Exercising The Bike Muscles

IMG_2413I’ve really been a slouch when it comes to riding my bike.  It’s been at least two years, and probably more, since I’ve straddled the Schwinn Caliente and pedaled off.  My bike has been needing new tires and some basic maintenance, and the bumpy brick roadways of German Village aren’t exactly conducive to a thin-wheeled bike, anyway.

This past week, though, Kish got our bikes fixed, and this morning I got up early and decided to take a ride. By staying on Third and Whittier I could stick to smooth asphalt roadways, and that worked out well because my destination was the Scioto Trail bike path on the Whittier peninsula.  It’s a nice, shaded ride along the river, winding past the Audubon Center and under the I-71 bridges, that emerges from the woods at the southern point of downtown Columbus.  If you’ve got the energy and desire you can then head north, past the Scioto Mile park, and join the Olentangy bike path that rolls past Upper Arlington and the campus area.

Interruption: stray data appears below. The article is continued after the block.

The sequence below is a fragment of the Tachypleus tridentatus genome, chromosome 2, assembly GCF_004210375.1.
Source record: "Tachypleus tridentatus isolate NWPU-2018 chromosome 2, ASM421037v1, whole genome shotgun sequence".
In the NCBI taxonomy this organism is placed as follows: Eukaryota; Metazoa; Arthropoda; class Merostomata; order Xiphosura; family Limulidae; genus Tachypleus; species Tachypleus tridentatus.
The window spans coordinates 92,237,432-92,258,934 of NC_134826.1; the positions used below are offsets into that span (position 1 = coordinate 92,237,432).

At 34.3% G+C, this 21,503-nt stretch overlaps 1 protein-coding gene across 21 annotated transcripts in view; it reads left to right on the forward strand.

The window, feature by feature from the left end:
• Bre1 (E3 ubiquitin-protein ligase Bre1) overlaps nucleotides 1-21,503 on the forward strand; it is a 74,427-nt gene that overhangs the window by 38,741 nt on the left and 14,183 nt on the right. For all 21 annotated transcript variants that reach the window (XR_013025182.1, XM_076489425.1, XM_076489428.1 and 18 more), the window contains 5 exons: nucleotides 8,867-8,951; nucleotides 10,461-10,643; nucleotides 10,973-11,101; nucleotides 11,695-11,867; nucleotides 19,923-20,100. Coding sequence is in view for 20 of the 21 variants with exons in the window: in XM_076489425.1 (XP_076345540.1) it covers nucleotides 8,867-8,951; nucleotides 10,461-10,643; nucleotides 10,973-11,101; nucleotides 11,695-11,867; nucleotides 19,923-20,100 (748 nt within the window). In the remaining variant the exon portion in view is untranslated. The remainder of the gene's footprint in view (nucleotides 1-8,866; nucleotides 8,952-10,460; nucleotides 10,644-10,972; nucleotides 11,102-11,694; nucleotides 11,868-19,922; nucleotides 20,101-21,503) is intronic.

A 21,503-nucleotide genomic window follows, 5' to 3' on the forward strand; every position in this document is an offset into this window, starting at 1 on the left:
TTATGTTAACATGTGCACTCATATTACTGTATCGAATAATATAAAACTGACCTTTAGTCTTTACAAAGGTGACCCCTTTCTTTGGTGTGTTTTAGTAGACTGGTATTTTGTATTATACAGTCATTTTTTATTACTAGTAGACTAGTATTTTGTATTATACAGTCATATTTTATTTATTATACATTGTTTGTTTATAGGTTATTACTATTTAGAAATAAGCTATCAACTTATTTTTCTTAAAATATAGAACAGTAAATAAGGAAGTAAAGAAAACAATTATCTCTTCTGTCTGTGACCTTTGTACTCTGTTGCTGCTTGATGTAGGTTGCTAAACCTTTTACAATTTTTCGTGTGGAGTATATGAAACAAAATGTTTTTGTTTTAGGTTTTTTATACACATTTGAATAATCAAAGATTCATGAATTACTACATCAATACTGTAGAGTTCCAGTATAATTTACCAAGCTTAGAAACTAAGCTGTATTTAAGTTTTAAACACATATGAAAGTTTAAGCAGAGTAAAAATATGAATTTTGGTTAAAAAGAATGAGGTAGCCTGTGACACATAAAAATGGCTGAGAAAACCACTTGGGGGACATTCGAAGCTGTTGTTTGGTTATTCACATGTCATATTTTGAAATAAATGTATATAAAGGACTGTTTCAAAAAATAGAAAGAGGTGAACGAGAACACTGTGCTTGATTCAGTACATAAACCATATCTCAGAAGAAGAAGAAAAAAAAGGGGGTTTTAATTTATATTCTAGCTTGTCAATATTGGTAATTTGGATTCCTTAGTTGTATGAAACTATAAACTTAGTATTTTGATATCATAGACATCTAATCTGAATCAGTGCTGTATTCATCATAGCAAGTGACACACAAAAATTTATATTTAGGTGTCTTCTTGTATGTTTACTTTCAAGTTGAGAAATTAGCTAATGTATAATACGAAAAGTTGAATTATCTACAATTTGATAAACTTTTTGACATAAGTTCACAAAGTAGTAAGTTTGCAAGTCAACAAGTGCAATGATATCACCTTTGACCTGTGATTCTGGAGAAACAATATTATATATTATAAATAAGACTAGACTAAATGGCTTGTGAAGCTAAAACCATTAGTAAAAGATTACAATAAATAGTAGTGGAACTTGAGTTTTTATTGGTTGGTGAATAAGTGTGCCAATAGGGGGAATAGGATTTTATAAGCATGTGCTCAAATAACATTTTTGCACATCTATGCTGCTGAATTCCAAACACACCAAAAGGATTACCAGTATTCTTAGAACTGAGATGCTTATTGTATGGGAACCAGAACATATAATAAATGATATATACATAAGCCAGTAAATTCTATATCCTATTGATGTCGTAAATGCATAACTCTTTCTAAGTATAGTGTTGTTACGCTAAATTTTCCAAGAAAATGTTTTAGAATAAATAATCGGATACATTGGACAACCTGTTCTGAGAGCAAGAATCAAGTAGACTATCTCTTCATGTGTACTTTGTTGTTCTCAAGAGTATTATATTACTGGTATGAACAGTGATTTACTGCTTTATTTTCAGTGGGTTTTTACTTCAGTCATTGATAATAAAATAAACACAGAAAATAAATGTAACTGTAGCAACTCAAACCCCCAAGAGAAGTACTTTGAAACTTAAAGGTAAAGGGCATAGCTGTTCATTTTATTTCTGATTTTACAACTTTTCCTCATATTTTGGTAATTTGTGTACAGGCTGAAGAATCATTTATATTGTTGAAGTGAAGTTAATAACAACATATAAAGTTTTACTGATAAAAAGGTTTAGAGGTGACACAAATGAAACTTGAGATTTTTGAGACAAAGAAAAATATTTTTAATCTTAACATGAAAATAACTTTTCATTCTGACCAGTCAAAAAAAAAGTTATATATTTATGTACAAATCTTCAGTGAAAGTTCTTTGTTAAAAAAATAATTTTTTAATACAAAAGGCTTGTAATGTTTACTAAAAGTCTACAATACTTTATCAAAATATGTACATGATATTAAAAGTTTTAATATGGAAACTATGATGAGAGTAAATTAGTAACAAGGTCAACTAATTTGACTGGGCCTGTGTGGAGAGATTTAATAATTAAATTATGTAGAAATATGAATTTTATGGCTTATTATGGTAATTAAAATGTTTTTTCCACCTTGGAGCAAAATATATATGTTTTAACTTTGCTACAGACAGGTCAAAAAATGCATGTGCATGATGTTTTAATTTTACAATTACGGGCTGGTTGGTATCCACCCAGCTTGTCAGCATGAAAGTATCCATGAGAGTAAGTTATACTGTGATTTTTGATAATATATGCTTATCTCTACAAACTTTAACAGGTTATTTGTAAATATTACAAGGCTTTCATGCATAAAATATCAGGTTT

It was a beautiful morning and I rode for a few miles, turning around when I read the Main Street bridge.  I quickly realized, however, that my years of non-biking had taken their toll.  I can walk forever without a problem, but cycling uses different muscles, and on the way back my thighs were screaming as I labored up the very gentle incline that takes you over the railroad tracks on Whittier.  I desperately fought the urge to hop off and walk my bike up the hill — which would be a horrible embarrassment and egregious confession of failure — downshifted repeatedly to the lowest gear, and kept going at a snail’s pace until I finally made it to the top and could blessedly start coasting again.  Fortunately, I wasn’t passed by any elderly joggers or children on tricycles.

When I acknowledge that biking uses different muscles, I can’t ignore the hindquarters, either.  My keister hasn’t had to deal with a bicycle seat in a while, and it clearly needs some toughening up.

 

 

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